Not much changed in 1913 however in 1914 the twin was offered as a 1000cc and now a 1,200cc machine. The new bigger twin could also be bought with a Schebler carb if desired. Up until this point all Thors used their own Thor updraft carburetor. Like most other manufacturer Thor added footboard in 1914. Thor still continued its pedal crank rear brake however a pedal and ratcheting device was added that gave a little additional leverage to a marginal braking system.
In 1915 the white color scheme was gone. Everyone else was offering electric lights as an option so Thor mounted an electric headlight and a Splitdorf mag dyno and they had an electric model too. 1915 was a banner year for Indian, Harley, and Excelsior. They each offered a three-speed transmission of conventional design. The best Thor could do was a new designed cast iron two speed that mounted aside the rear hub. While maybe this unit was rugged in design its huge size and weight left much to be desired.
Having carried one from one end of a swap meet field to the other I can attest that it was just too heavy.
Along with the usual singles and twins offered in 1915 was a Short Coupled racer. It was actually a short-coupled version of a 1914 street bike. Given the tremendous competition on the board tracks in 1915 it is doubtful that anyone could have thought this bike to be competitive. More likely a marketing decision on a way to sell some of last years left over inventory.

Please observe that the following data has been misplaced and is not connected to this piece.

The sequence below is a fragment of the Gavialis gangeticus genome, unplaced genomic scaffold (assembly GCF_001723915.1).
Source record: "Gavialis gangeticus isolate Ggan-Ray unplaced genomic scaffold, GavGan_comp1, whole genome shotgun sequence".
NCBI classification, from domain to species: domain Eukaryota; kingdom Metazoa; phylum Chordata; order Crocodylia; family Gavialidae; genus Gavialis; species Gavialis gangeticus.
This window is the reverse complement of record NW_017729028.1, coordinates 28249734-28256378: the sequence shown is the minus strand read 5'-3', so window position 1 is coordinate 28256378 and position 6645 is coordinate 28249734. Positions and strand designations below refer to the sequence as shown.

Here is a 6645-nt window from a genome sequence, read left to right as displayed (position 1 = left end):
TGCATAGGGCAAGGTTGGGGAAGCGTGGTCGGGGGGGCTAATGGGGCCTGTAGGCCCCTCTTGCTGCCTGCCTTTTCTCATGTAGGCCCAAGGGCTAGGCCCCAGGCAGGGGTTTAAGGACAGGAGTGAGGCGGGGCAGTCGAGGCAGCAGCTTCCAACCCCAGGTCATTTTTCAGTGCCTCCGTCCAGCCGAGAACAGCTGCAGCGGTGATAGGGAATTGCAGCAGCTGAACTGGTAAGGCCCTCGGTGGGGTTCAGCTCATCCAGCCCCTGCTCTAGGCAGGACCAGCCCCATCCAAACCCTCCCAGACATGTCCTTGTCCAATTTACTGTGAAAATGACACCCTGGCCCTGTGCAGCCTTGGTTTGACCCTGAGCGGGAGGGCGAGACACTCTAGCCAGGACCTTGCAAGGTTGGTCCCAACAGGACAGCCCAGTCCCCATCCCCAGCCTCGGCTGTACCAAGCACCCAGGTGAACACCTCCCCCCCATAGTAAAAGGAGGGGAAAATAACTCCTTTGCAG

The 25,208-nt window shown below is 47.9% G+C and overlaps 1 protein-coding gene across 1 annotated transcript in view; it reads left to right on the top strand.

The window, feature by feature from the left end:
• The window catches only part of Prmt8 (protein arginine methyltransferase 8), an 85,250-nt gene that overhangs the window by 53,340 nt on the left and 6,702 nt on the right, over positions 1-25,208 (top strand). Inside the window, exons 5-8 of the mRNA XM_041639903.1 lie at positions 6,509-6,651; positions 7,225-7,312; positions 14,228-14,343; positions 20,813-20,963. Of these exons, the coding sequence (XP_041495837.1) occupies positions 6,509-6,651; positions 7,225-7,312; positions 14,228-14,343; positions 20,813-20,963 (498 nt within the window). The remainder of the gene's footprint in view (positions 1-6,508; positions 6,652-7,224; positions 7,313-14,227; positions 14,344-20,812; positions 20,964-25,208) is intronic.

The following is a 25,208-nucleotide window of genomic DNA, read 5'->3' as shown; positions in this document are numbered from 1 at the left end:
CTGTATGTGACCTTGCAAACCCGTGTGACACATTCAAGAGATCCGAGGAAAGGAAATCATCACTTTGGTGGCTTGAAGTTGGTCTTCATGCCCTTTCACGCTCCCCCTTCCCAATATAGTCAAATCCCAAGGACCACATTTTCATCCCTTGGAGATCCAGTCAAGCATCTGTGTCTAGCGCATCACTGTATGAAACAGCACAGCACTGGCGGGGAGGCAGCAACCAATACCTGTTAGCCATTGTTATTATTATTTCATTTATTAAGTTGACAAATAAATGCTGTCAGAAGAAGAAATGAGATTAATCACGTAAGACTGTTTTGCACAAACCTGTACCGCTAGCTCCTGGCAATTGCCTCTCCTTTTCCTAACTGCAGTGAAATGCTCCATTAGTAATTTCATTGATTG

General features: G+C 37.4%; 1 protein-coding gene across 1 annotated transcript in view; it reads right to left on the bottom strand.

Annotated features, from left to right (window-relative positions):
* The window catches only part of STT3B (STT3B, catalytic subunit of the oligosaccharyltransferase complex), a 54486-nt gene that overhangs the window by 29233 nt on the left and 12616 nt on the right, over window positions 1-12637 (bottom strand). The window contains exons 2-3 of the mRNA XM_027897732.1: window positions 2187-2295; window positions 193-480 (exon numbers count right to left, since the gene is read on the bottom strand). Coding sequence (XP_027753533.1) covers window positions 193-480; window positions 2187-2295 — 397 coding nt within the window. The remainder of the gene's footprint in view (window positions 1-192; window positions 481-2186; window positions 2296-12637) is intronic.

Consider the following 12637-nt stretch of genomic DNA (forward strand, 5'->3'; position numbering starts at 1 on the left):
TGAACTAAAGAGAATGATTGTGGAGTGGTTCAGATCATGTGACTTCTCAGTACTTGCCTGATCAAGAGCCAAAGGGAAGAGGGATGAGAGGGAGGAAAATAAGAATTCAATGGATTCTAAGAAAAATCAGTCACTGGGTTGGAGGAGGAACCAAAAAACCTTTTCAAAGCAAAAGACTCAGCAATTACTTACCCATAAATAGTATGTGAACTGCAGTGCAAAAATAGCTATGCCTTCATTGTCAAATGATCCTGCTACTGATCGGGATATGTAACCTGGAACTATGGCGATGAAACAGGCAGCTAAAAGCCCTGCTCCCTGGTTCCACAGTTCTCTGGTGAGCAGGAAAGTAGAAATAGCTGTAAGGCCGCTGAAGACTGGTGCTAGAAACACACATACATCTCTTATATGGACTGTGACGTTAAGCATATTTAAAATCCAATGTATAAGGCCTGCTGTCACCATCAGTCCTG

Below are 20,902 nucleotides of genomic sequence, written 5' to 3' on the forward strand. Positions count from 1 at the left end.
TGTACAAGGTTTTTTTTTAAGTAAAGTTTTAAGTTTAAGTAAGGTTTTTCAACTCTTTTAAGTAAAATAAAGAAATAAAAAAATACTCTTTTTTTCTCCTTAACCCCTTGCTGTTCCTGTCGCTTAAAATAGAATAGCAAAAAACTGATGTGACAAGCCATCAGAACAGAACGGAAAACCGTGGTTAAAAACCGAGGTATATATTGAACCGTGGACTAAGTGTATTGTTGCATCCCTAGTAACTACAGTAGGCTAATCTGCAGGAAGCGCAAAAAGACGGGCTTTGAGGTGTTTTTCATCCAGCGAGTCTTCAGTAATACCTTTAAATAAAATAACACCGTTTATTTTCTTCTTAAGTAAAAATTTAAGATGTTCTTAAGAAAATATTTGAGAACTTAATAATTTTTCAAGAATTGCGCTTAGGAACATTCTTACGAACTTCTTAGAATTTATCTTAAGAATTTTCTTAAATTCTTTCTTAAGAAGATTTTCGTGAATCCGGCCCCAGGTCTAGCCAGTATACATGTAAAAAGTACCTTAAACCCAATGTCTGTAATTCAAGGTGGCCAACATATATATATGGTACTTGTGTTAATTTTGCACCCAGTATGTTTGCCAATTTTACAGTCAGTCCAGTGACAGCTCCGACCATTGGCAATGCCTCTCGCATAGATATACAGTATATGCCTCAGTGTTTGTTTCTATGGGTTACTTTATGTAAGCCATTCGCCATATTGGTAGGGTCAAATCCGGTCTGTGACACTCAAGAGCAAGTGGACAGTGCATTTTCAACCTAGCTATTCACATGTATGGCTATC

1916 was for all intents and purposes the last real design change. Thor offered a three-speed transmission and clutch of conventional design. After 1916 there were no changes made to the motor design. Actually some evidence suggests that all motors sold after 1916 were built in 1916. In 1917 a front stand was offered. In 1918 the fender valence was changed, as was the luggage rack. A lug was added to the front down tube of the frame to mount a sidecar. Conjecture is that this was done to appeal to the military market. I have seen no documentation of any number of Thors sold to the US military. However given the number of olive drab parts turn up as well as the proportion of 1918 and later machines that exist in Europe it is probable that some country must have bought purchased a large number of machines.
Thor continued on to produce a line of motorcycle under the parent company of Aurora Independent Machine and Tool. At the same time Aurora continued to market forgings to other companies and to sell Pneumatic and power tools under a different division. There is scarcely a brand of american motorcycle that wasn’t in some way “touched” by Aurora. Reading Standard, Flying Merkle, Raycyle, Indian, Sears have all been mentioned. Cyclone (? – well the fork and frame forgings at least were), Henderson (? – well the 1913-14 models sold a Thor two speed hub as an option), Harley (? – the 1911-14 single speed hubs were of Thor design and manufacture). Another tie in to Harley was in the arena of racing. Thor had a racing division from about 1908 to 1912 and they had a fair amount of success. It was run by William Ottaway. Bill left in 1912 and formed the incredibly successful Harley Davidson racing team, which bought Harley from relative obscurity in 1911 to arguably the American champions in 1916.